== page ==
Recently, I found myself vexed by a discussion which turned on religious belief. It is easy to get vexed when the subject of religion comes up, you say? Sure, except the irony for me was that instead of my being the secular voice holding off convinced religious believers, I was the “religious” voice trying to hold my own with decidedly secular nonbelievers.

As I explained in my earlier post Religion, My Writing, and Me, I probably reside in the interstices between conventional belief and nonbelief. So to have to stand up for religion was unexpected. But there I was with the members of my long-time book discussion group explaining why I felt they were shortchanging the validity of religious belief. Myths and religion, I tried to tell them, are not simply infantile representations of truths eventually reducible to scientific axioms.

At one point in the discussion, I felt so frustrated that I found myself doodling in Spanish, convenient because no one around me could understand it. I found that scrap of paper while cleaning my desk the other day, and here is part of what I had written: “Mythology helps one navigate the space between the known and the unknown. It can exist outside the confines of intellectual truths that cannot and may not ever capture reality in its entirety.”

Then I discovered that Joseph Campbell in “The Historical Development of Mythology” had said it much more elegantly than I:

“… whenever a myth has been taken literally its sense has been perverted; but also, reciprocally, that whenever it has been dismissed as a mere priestly fraud or a sign of inferior intelligence, truth has slipped out the other door.”

Mythology and Religion are not necessarily synonymous, but I believe that the above Campbell quote applies to both. Many of us are probably somewhere in the middle of the spectrum of religious belief. If I am any indication, we in the middle may usually choose to remain silent about personal religious beliefs in the face of opposing views. My experience with my book discussion group was definitely anomalous for me.

That experience made me realize how real-life silence about personal religious and spiritual beliefs can also be reflected in one's writing. To be clear, I do not embrace a style of writing which engages in proselytizing or hagiography. I am simply suggesting that fine literary work can incorporate spirituality in the seamless way it does so in ordinary life. Marilynne Robinson has done it. Graham Greene has done it. So has Chinua Achebe. Why do I have the feeling, though, that today they represent the exception rather than the rule?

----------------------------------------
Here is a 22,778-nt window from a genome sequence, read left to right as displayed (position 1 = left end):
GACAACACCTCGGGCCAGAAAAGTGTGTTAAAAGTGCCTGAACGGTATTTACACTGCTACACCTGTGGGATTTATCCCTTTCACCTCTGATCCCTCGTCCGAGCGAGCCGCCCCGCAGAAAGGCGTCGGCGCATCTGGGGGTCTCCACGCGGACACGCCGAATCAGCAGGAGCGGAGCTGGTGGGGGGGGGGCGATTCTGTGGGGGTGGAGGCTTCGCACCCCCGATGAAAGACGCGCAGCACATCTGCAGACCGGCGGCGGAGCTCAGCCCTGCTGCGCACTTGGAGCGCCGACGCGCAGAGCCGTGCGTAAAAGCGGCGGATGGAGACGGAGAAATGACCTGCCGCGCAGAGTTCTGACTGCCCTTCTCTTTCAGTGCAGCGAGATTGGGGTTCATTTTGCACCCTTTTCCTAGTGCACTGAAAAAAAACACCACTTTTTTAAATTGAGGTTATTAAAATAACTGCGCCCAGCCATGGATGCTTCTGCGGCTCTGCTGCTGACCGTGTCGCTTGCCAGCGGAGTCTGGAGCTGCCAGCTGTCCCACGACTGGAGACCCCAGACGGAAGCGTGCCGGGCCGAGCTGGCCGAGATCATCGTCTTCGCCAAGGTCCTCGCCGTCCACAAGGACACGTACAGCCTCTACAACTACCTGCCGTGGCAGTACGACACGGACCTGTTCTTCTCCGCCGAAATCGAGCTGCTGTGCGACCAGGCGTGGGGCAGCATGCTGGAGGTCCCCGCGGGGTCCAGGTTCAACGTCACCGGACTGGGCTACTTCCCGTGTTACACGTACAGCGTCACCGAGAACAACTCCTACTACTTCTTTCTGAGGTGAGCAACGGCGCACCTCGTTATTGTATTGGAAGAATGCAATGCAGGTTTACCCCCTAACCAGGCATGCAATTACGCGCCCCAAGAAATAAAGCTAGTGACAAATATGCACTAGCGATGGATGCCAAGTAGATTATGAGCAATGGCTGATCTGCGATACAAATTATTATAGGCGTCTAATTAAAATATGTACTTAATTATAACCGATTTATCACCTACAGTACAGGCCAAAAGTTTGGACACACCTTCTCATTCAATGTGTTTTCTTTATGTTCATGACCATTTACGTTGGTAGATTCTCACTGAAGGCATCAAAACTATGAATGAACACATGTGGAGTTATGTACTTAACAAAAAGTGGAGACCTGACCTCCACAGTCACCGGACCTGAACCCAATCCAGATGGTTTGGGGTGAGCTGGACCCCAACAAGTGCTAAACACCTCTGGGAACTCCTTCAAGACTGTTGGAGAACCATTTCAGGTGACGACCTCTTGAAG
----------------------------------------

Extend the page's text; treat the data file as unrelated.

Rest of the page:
I end with the following questions:

o If you write fiction, do you find it easy to incorporate religion and spirituality?

o How is religion best incorporated in a fictional work? Should it be treated any differently than any other subject?

Saturday, September 18, 2010

About Stuff


So Husband comes across a neighbor who inquires about our well-being and then asks, “How’s Judy’s writing coming along?”

Husband says, ‘It’s coming along fine.”

"Is there anywhere online where one can read her work?"

“She’s got a blog,” Husband says.

“Really, what’s it about?”

“Oh, she writes about . . . stuff.”

“Stuff, hunh?”

In defense of Husband, Neighbor is known to hold a point of view about most things contrary to ours. So any meaningful discussion about what my blog consists of might have landed Husband in contentious territory.

When Husband shared the anecdote over dinner, we laughed but I, mindful that I had a post deadline looming, instantly followed with blog existential despair. I still had not nailed what my next post would be about. I had two potential ones sort of written, but each did not seem right for one reason or another. I only post once a week so you might think that blog posting angst would be minimal. Not so. More than once, I end up questioning why I started a blog in the first place and especially why I keep doing it

Husband's response to our neighbor may just have made my life easier. If I just write about Stuff, how hard can that be? At the top of this blog is a section called "About This Blog" in which I say that Pilgrim Soul offers reflections about my fiction, culture, religion, Puerto Rican identity, and writing craft. But it appears that what I really write about is . . . Stuff.

Thanks for reading my Stuff.

Saturday, September 11, 2010

Have You Ever Read a Novel Out Loud?


It took me two months, but I just finished reading out loud Rayuela [Hopscotch] by Julio Cortázar, one of the most innovative and fun novels I have read in a long time. I have never before read out loud an entire novel, not even my own, and I felt as if I had returned to the days when stories were only communicated orally. I was drawn into the story in a multi-sensorial way which engaged me far more deeply than reading silently would have.

I discuss later why I chose to read out loud this stunning novel, a seminal work in Latin-American literature. First, let me fill in some background. Rayuela was published in 1963 by the Argentine Cortázar. Hopscotch, its translation into English by Gregory Rabassa, won the 1967 U.S. National Book Award.





The novel is an, at times, unruly journey through the life of Horacio Oliveira; first, as a expatriate living in Paris; second, upon his return home to Buenos Aires. It often employs stream of consciousness and is presented in two parts. The first, nearly two-thirds of the book, reads like a normal novel. At the end of each Part 1 chapter, one is directed to a specific section in Part 2, which Cortázar characterizes as expendable. Those selections contribute to the philosophical underpinnings of this unusual novel.